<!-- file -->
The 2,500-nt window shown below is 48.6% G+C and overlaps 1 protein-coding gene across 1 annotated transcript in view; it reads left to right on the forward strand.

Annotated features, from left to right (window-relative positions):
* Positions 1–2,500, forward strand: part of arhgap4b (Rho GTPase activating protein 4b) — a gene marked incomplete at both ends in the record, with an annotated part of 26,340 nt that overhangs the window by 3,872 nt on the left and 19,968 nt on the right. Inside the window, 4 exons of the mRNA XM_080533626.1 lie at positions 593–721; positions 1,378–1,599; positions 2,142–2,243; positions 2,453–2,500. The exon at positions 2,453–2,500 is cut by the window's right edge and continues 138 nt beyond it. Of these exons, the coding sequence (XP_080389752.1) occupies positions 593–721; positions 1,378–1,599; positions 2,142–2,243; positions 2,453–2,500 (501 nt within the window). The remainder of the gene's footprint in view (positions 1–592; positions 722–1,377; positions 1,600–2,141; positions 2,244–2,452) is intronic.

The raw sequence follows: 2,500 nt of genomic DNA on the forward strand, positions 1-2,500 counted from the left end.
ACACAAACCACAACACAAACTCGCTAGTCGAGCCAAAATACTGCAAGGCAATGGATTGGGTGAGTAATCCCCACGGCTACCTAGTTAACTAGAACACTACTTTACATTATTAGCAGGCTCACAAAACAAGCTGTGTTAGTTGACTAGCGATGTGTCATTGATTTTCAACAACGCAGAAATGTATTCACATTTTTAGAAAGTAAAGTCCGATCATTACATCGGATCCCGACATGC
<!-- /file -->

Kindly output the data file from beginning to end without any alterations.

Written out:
The 2,500-nt window shown below is 48.6% G+C and overlaps 1 protein-coding gene across 1 annotated transcript in view; it reads left to right on the forward strand.

Annotated features, from left to right (window-relative positions):
* Positions 1–2,500, forward strand: part of arhgap4b (Rho GTPase activating protein 4b) — a gene marked incomplete at both ends in the record, with an annotated part of 26,340 nt that overhangs the window by 3,872 nt on the left and 19,968 nt on the right. Inside the window, 4 exons of the mRNA XM_080533626.1 lie at positions 593–721; positions 1,378–1,599; positions 2,142–2,243; positions 2,453–2,500. The exon at positions 2,453–2,500 is cut by the window's right edge and continues 138 nt beyond it. Of these exons, the coding sequence (XP_080389752.1) occupies positions 593–721; positions 1,378–1,599; positions 2,142–2,243; positions 2,453–2,500 (501 nt within the window). The remainder of the gene's footprint in view (positions 1–592; positions 722–1,377; positions 1,600–2,141; positions 2,244–2,452) is intronic.

The raw sequence follows: 2,500 nt of genomic DNA on the forward strand, positions 1-2,500 counted from the left end.
ACACAAACCACAACACAAACTCGCTAGTCGAGCCAAAATACTGCAAGGCAATGGATTGGGTGAGTAATCCCCACGGCTACCTAGTTAACTAGAACACTACTTTACATTATTAGCAGGCTCACAAAACAAGCTGTGTTAGTTGACTAGCGATGTGTCATTGATTTTCAACAACGCAGAAATGTATTCACATTTTTAGAAAGTAAAGTCCGATCATTACATCGGATCCCGACATGC